You get the idea. Sooner or later, these Dissenters got tired of being jailed, pilloried, and robbed by the state because they happened to disagree with the Thought Police. They were so tired of the government picking on them that they were willing to stuff themselves into leaky ships, endure a couple of months of seasickness, and try to build a home in an uncharted wilderness full of wild animals that tried to eat them, and sometimes hostile neighbours who had bows and arrows, and weren't afraid to use them. They settled in places where Dissenters were welcome, like Pennsylvania and Maryland. Places with tolerant codes. You don't hear much about them at Thanksgiving, because frankly, their descendants didn't write the history books. The New Englanders did, for about a century and a half, and the story got stuck like that.
What About the Pilgrims?
The 'Pilgrims' were a small group of Dissenters who had got run out of England for mostly the reasons we've listed above. They found themselves welcome in Leyden, in the Netherlands. The Pilgrims had two problems there, though: Most of them were farmers or fisherfolk, and they weren't really good at urban living. Also, their children were growing up speaking Dutch, which isn't so much a language as a throat disease, and made their parents sad to listen to. So they crowded into a leaky boat – just one, because the other one had a huge hole in it – and spent a couple of months being seasick, etc. They thought it was worth the risk for a new start in life, a safe place to pray, and freedom from hearing Goedenmorgen with that scratchy noise in it, like dry gargling, every single day.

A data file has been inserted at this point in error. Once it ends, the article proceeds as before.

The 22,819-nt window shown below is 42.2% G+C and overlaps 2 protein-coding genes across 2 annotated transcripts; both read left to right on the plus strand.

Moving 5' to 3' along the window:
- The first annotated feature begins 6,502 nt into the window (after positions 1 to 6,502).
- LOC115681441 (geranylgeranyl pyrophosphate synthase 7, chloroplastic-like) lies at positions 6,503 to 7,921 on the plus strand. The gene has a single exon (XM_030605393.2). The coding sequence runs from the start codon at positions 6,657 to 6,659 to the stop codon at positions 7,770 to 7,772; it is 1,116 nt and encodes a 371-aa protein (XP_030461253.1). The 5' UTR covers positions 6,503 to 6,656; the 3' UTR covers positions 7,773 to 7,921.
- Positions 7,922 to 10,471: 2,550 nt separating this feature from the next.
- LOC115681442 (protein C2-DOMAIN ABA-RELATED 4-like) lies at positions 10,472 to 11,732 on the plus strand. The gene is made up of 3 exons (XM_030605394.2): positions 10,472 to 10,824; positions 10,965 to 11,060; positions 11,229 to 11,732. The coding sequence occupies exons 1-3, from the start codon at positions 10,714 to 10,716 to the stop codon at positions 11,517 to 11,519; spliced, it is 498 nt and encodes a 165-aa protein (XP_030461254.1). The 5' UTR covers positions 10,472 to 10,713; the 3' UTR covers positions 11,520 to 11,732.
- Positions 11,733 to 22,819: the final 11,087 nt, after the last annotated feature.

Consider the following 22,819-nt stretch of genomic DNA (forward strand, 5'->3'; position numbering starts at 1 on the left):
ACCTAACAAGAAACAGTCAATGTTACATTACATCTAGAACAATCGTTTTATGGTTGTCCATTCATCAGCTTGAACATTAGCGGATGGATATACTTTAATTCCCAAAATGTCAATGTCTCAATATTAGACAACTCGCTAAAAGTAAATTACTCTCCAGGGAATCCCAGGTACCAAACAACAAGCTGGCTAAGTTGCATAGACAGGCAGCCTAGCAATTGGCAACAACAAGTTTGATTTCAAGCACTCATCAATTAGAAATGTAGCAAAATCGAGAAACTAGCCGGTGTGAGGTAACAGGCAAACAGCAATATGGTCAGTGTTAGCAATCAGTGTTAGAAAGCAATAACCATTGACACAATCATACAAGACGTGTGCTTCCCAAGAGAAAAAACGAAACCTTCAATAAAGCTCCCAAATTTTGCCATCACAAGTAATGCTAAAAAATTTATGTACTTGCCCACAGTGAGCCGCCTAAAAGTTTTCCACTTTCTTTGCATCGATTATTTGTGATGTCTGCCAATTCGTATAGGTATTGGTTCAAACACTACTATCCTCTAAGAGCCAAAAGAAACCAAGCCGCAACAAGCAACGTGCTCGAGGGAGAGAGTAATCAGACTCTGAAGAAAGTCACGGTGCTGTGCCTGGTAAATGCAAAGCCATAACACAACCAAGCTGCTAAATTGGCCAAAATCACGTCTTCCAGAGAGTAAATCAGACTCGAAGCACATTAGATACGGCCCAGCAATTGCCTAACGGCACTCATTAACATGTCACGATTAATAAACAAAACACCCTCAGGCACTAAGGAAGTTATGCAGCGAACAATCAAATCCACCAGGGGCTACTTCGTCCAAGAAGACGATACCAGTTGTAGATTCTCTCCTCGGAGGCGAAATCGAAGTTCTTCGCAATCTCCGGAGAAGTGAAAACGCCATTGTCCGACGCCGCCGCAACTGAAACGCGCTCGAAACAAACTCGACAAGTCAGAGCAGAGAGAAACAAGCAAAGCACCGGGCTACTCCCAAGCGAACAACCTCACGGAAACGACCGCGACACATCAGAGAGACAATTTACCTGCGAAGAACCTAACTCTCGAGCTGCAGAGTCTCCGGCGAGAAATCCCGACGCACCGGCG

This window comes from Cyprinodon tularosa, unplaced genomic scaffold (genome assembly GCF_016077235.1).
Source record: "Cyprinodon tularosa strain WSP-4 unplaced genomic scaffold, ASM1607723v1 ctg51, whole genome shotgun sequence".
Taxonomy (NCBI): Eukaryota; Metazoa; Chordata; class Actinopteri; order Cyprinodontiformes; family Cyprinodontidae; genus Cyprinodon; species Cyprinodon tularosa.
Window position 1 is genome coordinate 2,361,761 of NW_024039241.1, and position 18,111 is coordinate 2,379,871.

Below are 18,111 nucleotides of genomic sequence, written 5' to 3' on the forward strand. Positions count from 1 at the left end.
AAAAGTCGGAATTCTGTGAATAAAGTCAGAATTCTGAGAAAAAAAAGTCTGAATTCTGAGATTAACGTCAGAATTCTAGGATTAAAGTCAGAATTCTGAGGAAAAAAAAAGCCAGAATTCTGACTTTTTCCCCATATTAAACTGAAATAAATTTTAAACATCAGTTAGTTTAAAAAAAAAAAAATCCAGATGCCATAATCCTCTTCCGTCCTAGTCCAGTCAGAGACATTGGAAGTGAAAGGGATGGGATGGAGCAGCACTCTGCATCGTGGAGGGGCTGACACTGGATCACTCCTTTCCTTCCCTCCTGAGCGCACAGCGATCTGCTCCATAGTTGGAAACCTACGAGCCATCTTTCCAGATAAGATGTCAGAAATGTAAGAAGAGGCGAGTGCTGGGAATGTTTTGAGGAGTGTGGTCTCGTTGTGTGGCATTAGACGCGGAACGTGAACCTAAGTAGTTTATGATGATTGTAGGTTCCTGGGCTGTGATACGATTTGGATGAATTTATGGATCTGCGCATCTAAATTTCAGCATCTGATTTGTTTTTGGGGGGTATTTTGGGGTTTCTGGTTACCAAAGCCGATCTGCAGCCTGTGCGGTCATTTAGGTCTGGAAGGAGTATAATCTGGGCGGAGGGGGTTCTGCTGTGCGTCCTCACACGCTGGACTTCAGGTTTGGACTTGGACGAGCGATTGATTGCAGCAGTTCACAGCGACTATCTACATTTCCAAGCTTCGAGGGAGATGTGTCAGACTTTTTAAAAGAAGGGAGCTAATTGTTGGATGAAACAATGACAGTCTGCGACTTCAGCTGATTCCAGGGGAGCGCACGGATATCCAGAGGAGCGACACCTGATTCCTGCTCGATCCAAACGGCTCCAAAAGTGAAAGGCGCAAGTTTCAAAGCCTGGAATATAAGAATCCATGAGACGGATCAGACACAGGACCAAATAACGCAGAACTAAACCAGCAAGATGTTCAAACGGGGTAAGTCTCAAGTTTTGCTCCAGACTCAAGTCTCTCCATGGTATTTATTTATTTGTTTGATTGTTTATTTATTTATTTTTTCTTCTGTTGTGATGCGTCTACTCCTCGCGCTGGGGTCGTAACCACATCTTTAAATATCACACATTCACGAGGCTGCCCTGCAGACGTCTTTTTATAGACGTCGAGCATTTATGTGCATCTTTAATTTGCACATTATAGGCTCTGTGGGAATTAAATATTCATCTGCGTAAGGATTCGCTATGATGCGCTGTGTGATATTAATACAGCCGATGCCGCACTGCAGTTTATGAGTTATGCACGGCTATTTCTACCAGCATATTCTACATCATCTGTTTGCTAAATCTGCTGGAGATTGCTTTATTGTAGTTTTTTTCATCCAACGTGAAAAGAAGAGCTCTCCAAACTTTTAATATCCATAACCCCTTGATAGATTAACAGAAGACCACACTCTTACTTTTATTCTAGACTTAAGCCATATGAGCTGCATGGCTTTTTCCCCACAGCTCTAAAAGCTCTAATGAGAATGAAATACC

The Pilgrims weren't related to the Puritans who showed up later. That lot came, as I said, mostly for the cod fishing, and stayed to hunt witches. They continued to name their kids things like Flee Fornication Arbuthnot, and generally be a pain in the tuchas to everybody else in the colonies. They hated Quakers with a passion. Not only did New England and Virginia have anti-Quaker laws that basically said, 'Thou shalt not land a boat on our sacred shores if it containeth the wretched Scum known as Quakers,' but the New Englanders would deport Quakers for the first offence of immigration. If they came back, the New Englanders hanged them. What? Of course they came back: the Quakers were trying to convert the Puritans to peace, love, and non-violence. Have you got any idea how ticked off a Puritan gets if you send him missionaries? The Quakers found out. To this day, Boston and Philadelphia mock one another, and they probably don't even remember why.
What Have We Learned?
Well, I don't know what you've learned. Or even if you hung around for the lecture. But here's what I've gleaned from years of study on the subject: